5/10/18 - Complying with FinCEN’s CDD Rule
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5/10/18 - Complying with FinCEN’s CDD Rule

The long-awaited compliance deadline for the Financial Crimes Enforcement Network’s customer-due-diligence rule, the so-called “fifth pillar”1 of Bank Secrecy Act/anti-money-laundering programs, is May 11, 2018. The CDD rule aims to clarify and strengthen customer due diligence by requiring firms to develop customer risk profiles and to collect and verify beneficial-ownership information for legal-entity customers. The rule applies to covered financial institutions, including broker-dealers, banks, mutual funds, and futures commission merchants. Of note to broker-dealers is the Financial Industry Regulatory Authority’s recent amendment to its rule for anti-money-laundering compliance programs, rule 3310, to conform to the CDD rule’s requirements.2 The implementation date of the amendment is May 11, the same date as the compliance deadline for the CDD rule.

Since FinCEN finalized the CDD rule two years ago, it has issued an amendment and published two sets of frequently asked questions, which emphasize that several aspects of the rule simply codify current expectations.3 Overall, however, the rule aims to help firms identify suspicious activity, particularly activity that is consistent with the attempts of criminals, kleptocrats, and other nefarious actors to hide gains.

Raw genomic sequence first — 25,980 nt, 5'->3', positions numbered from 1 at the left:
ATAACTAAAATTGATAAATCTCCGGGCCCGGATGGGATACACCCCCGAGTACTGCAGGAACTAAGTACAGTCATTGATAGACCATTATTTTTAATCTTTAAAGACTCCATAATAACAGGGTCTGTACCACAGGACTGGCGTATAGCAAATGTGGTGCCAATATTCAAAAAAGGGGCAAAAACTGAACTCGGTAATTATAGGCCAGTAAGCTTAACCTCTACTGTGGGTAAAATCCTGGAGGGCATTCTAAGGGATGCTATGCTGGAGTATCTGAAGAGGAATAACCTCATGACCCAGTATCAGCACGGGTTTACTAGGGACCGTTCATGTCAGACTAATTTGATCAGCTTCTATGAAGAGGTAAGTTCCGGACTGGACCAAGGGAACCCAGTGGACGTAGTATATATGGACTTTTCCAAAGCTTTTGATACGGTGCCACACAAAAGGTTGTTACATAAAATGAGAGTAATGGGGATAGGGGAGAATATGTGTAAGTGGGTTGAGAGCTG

The broad reach of the CDD rule, its amendment, and some lingering interpretive issues have made it difficult for firms to operationalize the rule’s requirements while ensuring full compliance. Many continue to struggle with implementation and are likely to look to industry-wide regulatory developments, alerts, guidance, and examinations — rather than enforcement actions — for clear, practicable expectations and best practices.

Knowns and Unknowns

While FinCEN has clarified numerous technical questions in its FAQs, certain interpretive issues remain, such as the handling of customers in pooled investment vehicles. Time will tell how financial institutions proceed with their risk-based approaches and whether those approaches are more conservative than what the rule requires. For example, many FIs already use an ownership threshold of 10% for riskier customers, rather than the required 25%. Over time, the availability and value of data analytics and artificial-intelligence technology are likely to inform changes to firms’ approaches.